A blind guide dog

?Forward guidance? is the central bank buzz-word. Three of the top four central banks in the world have now officially adopted it. And the fourth has already made it very clear where its monetary policy is going. Forward guidance is an attempt by the leading central banks to indicate more clearly what monetary policy will be for a reasonable period ahead along with the conditions for sustaining it. It aims to allow households, businesses and financial markets to know what to expect in central bank base rates for the foreseeable future. In the current environment of low growth, high unemployment and an overhang of capacity, central bankers hope that forward guidance will exert downward pressure on long-term interest rates as economies recover.

Following their December 2012 meeting, US Federal Reserve policymakers announced their new policy of ?forward guidance?. The Federal Open Market Committee (FOMC) said it forecast that a target range for the federal funds rate of 0-0.25% will be kept for as long as the unemployment rate remained above 6.5%, inflation between one and two years ahead rose no more than 50bp above the FOMC?s target of 2% a year, and longer-term inflation expectations remained ?well anchored?. The FOMC reckoned that this meant the federal funds rate would be unchanged at least through mid-2015. The thresholds for unemployment and inflation were not trigger points for an immediate change of policy, but points when the FOMC would consider its options.

More recently, the European Central Bank has adopted its variation on ?forward guidance?. In July, its governing council said it expected to keep its refinancing and deposit rates at present levels ?for an extended period of time?, assuming it was right in its forecast of subdued inflation, weakness in the Eurozone economy and low credit growth.

And only last week, the Bank of England (BoE) joined the party, when its new governor, Mark Carney, former governor at the Bank of Canada, made his first monetary statement and announced that the BoE would introduce forward guidance too. The BoE followed the Fed, as usual, in almost exactly the same terms of guidance. It pledged to keep its base rate at its lowest level in its 300-year history until unemployment falls to 7% from its current level of 7.8%. How long would that take? The UK?s Monetary Policy Committee (MPC) reckoned that that unemployment ?knockout? target would not be reached until mid-2016 after the creation of about 750,000 more net jobs. However the MPC couched that guidance with some caveats. If the annual inflation rate looked like staying at 2.5% or higher in the medium-term, or if inflation expectations were out of control, or if the policy was threatening financial stability, then interest-rate policy could change earlier.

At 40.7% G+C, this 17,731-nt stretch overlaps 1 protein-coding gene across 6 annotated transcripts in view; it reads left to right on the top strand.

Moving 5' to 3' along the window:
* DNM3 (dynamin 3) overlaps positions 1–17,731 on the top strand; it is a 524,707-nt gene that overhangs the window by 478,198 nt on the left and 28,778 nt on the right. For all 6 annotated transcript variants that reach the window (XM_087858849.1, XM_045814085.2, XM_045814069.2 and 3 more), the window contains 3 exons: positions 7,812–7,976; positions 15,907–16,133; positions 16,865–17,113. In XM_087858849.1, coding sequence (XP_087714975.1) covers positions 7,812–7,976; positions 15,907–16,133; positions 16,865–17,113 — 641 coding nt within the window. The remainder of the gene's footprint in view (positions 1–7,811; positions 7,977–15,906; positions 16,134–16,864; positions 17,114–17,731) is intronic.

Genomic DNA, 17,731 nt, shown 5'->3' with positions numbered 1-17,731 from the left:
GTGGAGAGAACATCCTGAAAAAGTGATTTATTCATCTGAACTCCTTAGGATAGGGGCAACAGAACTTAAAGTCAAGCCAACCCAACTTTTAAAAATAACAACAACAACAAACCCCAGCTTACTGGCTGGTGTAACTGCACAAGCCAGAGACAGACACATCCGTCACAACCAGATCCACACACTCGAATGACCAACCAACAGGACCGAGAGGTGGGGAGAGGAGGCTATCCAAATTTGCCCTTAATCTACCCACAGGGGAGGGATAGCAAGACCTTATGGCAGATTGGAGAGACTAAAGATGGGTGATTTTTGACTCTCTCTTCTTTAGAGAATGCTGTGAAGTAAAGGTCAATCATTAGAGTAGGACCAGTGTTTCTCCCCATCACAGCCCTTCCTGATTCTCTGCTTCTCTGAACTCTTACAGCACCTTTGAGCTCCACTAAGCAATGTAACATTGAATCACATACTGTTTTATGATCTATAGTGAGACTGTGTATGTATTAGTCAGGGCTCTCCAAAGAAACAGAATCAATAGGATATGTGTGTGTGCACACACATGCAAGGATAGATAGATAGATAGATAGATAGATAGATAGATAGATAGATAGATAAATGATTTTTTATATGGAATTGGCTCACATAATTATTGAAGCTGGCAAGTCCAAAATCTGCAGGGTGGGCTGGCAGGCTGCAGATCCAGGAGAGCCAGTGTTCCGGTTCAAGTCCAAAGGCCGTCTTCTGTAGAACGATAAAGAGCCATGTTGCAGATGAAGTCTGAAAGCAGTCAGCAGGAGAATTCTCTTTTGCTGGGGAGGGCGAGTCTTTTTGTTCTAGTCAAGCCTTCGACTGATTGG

The reality is that ?forward guidance? from central banks is to the blind capitalist investor is being done by blind guide dogs. Neither Bernanke nor Carney have any idea where unemployment, GDP growth and inflation will be next year, let alone in two or three years time. The efficacy of this new policy is thus shot through with holes.

Forward guidance is really an addition to quantitative easing (QE), the policy of the central bank buying financial assets, like government or corporate bonds and printing the money to do so. The idea is that with interest rates already near zero, the only way for the central bank to stimulate the capitalist economy is to boost the quantity of money rather than lower its price (interest rate). But QE is based on a fallacy that increasing supply of money can lower its cost or price, in other words, the price of money can be set exogenously to the transactions made by banks and other lenders and borrowers of money and credit. Actually, the demand for money is endogenously, by the decisions of capitalists to invest and consumers to buy (see my posts here and here).